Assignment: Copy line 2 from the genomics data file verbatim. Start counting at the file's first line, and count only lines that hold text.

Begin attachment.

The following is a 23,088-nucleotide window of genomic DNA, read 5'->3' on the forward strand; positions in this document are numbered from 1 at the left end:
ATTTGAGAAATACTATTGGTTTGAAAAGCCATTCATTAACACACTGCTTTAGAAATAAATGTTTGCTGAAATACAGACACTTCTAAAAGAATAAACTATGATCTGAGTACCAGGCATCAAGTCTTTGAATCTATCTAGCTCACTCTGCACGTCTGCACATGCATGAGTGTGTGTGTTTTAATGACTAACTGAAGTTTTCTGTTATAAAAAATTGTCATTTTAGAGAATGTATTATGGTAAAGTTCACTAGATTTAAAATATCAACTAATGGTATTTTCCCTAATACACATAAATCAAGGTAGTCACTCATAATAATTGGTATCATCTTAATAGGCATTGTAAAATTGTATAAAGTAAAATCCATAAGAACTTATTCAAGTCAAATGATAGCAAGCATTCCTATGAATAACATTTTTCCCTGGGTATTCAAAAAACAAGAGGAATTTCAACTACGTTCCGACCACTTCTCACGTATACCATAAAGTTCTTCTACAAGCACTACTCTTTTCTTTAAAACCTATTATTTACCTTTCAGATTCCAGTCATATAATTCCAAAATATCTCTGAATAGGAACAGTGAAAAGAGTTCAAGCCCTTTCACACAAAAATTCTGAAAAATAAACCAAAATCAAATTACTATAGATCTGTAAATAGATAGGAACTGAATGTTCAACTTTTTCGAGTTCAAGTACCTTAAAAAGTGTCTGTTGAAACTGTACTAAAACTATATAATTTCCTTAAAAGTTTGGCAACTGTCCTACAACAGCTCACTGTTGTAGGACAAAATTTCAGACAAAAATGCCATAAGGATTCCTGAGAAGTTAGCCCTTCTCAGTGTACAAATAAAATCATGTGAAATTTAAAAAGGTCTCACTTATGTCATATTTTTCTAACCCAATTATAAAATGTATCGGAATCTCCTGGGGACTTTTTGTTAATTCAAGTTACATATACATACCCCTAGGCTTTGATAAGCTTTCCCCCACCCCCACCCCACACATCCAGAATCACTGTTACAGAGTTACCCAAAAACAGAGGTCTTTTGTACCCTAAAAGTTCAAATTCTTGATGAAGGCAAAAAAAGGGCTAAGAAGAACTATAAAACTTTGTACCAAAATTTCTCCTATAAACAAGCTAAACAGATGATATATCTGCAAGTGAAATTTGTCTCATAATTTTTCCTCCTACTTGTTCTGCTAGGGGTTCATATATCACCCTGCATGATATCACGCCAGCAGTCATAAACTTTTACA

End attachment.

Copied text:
ATTTGAGAAATACTATTGGTTTGAAAAGCCATTCATTAACACACTGCTTTAGAAATAAATGTTTGCTGAAATACAGACACTTCTAAAAGAATAAACTATGATCTGAGTACCAGGCATCAAGTCTTTGAATCTATCTAGCTCACTCTGCACGTCTGCACATGCATGAGTGTGTGTGTTTTAATGACTAACTGAAGTTTTCTGTTATAAAAAATTGTCATTTTAGAGAATGTATTATGGTAAAGTTCACTAGATTTAAAATATCAACTAATGGTATTTTCCCTAATACACATAAATCAAGGTAGTCACTCATAATAATTGGTATCATCTTAATAGGCATTGTAAAATTGTATAAAGTAAAATCCATAAGAACTTATTCAAGTCAAATGATAGCAAGCATTCCTATGAATAACATTTTTCCCTGGGTATTCAAAAAACAAGAGGAATTTCAACTACGTTCCGACCACTTCTCACGTATACCATAAAGTTCTTCTACAAGCACTACTCTTTTCTTTAAAACCTATTATTTACCTTTCAGATTCCAGTCATATAATTCCAAAATATCTCTGAATAGGAACAGTGAAAAGAGTTCAAGCCCTTTCACACAAAAATTCTGAAAAATAAACCAAAATCAAATTACTATAGATCTGTAAATAGATAGGAACTGAATGTTCAACTTTTTCGAGTTCAAGTACCTTAAAAAGTGTCTGTTGAAACTGTACTAAAACTATATAATTTCCTTAAAAGTTTGGCAACTGTCCTACAACAGCTCACTGTTGTAGGACAAAATTTCAGACAAAAATGCCATAAGGATTCCTGAGAAGTTAGCCCTTCTCAGTGTACAAATAAAATCATGTGAAATTTAAAAAGGTCTCACTTATGTCATATTTTTCTAACCCAATTATAAAATGTATCGGAATCTCCTGGGGACTTTTTGTTAATTCAAGTTACATATACATACCCCTAGGCTTTGATAAGCTTTCCCCCACCCCCACCCCACACATCCAGAATCACTGTTACAGAGTTACCCAAAAACAGAGGTCTTTTGTACCCTAAAAGTTCAAATTCTTGATGAAGGCAAAAAAAGGGCTAAGAAGAACTATAAAACTTTGTACCAAAATTTCTCCTATAAACAAGCTAAACAGATGATATATCTGCAAGTGAAATTTGTCTCATAATTTTTCCTCCTACTTGTTCTGCTAGGGGTTCATATATCACCCTGCATGATATCACGCCAGCAGTCATAAACTTTTACA